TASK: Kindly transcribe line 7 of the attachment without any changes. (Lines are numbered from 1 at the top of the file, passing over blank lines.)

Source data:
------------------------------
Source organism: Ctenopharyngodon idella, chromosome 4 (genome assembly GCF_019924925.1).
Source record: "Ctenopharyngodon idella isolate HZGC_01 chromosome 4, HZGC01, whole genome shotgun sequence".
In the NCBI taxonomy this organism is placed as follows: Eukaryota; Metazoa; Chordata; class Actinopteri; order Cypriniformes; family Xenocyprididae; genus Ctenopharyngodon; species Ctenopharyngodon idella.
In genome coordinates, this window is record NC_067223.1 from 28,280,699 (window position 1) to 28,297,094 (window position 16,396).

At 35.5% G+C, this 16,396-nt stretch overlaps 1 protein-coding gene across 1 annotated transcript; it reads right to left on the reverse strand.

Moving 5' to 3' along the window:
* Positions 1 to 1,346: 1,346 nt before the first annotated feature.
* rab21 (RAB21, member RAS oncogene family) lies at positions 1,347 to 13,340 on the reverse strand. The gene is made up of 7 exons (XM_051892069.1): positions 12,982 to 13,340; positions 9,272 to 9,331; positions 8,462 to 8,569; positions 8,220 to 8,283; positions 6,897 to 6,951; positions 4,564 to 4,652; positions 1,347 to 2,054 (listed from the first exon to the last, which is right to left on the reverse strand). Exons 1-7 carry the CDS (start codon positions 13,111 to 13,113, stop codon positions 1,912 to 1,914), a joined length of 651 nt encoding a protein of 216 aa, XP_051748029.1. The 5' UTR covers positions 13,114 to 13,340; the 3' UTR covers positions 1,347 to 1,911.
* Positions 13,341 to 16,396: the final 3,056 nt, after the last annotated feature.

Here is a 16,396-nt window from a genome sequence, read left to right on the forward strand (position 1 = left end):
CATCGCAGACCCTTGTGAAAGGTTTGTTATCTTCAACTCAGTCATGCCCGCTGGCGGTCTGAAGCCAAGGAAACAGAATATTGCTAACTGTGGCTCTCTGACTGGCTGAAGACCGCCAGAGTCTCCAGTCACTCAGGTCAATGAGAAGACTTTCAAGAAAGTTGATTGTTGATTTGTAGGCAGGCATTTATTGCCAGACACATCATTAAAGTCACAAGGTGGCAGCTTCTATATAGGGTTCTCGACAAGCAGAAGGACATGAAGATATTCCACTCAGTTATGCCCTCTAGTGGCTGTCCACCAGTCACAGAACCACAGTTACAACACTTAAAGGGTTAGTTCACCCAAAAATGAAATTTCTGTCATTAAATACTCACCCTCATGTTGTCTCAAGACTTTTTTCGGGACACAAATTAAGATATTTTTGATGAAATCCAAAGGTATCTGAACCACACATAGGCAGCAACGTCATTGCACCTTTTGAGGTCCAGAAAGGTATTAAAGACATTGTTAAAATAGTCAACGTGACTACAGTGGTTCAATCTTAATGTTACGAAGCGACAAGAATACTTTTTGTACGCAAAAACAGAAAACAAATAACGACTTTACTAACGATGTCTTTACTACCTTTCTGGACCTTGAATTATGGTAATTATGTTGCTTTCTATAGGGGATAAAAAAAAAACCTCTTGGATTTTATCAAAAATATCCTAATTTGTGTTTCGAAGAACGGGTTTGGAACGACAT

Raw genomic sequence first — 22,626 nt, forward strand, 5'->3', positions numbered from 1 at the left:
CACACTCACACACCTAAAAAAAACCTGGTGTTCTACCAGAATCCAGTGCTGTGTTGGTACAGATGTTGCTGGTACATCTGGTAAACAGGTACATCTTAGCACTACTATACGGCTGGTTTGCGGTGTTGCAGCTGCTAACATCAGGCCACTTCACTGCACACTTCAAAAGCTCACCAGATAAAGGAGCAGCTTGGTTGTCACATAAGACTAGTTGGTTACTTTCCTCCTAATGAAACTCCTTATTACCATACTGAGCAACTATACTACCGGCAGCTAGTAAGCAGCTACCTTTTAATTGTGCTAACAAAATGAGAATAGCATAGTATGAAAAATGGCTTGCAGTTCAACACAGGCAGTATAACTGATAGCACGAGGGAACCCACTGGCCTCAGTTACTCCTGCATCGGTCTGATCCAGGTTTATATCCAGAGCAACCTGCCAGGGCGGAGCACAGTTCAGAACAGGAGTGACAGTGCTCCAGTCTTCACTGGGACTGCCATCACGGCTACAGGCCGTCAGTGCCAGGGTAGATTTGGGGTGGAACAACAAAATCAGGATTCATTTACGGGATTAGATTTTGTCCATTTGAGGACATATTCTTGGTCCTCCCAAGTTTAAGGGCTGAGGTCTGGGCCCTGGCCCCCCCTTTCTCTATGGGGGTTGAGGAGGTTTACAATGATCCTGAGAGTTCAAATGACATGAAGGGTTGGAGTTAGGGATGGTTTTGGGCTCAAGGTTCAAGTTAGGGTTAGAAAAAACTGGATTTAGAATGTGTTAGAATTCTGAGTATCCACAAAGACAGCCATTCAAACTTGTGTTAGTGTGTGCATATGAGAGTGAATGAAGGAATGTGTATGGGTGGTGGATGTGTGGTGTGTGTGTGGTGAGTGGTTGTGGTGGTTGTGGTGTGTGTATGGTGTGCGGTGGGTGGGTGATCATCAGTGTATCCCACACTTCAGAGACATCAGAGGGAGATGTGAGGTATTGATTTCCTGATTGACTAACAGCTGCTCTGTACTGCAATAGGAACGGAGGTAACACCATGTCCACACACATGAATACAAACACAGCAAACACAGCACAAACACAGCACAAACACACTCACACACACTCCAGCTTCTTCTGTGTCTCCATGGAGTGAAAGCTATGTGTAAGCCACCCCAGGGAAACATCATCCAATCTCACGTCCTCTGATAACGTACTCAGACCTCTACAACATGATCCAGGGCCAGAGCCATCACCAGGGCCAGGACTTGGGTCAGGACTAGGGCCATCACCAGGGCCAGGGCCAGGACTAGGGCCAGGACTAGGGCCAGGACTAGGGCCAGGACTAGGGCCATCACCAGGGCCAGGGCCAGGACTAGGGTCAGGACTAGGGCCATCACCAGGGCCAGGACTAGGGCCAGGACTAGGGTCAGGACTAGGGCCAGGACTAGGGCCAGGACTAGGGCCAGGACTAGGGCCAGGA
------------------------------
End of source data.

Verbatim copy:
* Positions 1 to 1,346: 1,346 nt before the first annotated feature.